CareFirst BlueCross BlueShield will be sending refund checks to policyholders whose premiums were raised at the beginning of the month when they reached certain ages rather than on their birthday.
P. Todd Cioni, Maryland associate insurance commissioner for compliance and enforcement, said yesterday that CareFirst had yet to calculate how many people were involved or how large the refunds would be or how far back they would extend. The insurer agreed to the refunds after a consumer complained about the practice.
While the amounts aren't known, the refunds won't be huge. Cioni said the original complaint involved a one-time overcharge of about $20 on a monthly premium. A class action suit, filed yesterday in Baltimore Circuit Court, said the plaintiff, Richard B. Cort of Columbia, was owed $78.60.
The billing problem involves only people who purchased CareFirst policies individually, as opposed to receiving coverage from an employer, union or other group.
CareFirst of Maryland, the CareFirst unit that is the defendant in the case, had 113,438 members covered by non-group policies as of June 30, according to CareFirst's most recent quarterly filing with the Maryland Insurance Administration.
BlueChoice, a regional CareFirst HMO covering Maryland, the District of Columbia and Northern Virginia, had another 24,517 non-group members, according to the filing.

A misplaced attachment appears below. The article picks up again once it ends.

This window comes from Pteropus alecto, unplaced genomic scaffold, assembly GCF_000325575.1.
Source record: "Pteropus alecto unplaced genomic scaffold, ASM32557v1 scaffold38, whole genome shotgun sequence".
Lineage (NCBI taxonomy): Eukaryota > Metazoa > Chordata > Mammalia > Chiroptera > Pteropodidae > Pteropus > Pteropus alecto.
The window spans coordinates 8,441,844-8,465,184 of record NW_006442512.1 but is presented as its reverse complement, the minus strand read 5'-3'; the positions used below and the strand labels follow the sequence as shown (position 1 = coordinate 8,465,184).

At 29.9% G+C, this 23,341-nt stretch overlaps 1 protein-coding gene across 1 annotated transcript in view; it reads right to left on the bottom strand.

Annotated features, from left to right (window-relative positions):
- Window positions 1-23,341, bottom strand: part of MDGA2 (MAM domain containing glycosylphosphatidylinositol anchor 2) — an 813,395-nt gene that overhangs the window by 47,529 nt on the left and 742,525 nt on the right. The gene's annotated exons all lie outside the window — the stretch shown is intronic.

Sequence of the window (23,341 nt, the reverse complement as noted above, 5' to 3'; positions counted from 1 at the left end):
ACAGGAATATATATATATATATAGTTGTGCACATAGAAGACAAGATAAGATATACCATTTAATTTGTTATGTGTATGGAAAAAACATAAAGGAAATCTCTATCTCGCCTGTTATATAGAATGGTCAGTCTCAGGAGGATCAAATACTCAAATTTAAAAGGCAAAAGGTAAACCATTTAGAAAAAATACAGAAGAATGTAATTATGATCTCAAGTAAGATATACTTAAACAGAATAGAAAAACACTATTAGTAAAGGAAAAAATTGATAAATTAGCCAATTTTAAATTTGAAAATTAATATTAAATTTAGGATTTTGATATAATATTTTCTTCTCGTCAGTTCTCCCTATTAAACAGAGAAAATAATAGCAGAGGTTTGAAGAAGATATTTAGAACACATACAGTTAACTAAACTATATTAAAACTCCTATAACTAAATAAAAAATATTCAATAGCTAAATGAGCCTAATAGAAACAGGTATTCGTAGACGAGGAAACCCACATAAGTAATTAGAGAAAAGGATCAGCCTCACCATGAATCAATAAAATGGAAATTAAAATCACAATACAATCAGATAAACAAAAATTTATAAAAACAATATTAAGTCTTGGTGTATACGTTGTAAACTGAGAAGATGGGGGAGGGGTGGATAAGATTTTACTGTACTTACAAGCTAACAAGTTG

However, Cioni said, the refunds will involve only those who had birthdays that triggered premium increases. Under a practice called "age-banding," CareFirst raises premiums when the oldest member of a family covered by a policy turns 6, 18, 30, 40, 50 or 60.
Cort said in his lawsuit that he turned 50 a year ago - Sept. 19, 2005. But, the complaint said, CareFirst raised his premium as of Sept. 1, 2005, resulting in a one-time overcharge of $78.60.
"One changes from one age group to another on one's birthday - and not a day before," said Andrew D. Levy, Cort's lawyer. Levy said the suit was "a straight breach-of-contract action."
In a letter to Cioni dated July 5, Livio Broccolino, vice president and deputy general counsel for CareFirst, said the insurer would file amendments to future policies. Presumably those amendments would make it clear that premiums could be increased as of the first of the month.
Until the amendments are approved by regulators, the letter said, CareFirst would not charge a full month's premium increase when there was a mid-month birthday, and "will be providing refunds to members who were assessed the full month's premium instead of a prorated amount."
A CareFirst spokesman, Jeffery W. Valentine, said, "The letter speaks for itself as to what we've committed to do."
Cioni said after CareFirst digs out more data on the number of people and amounts, the insurance administration would issue an order spelling out the refunds.
Levy said he would assess the future of the litigation after seeing the order. "I'm glad CareFirst is apparently acknowledging the practice is contrary to the policy."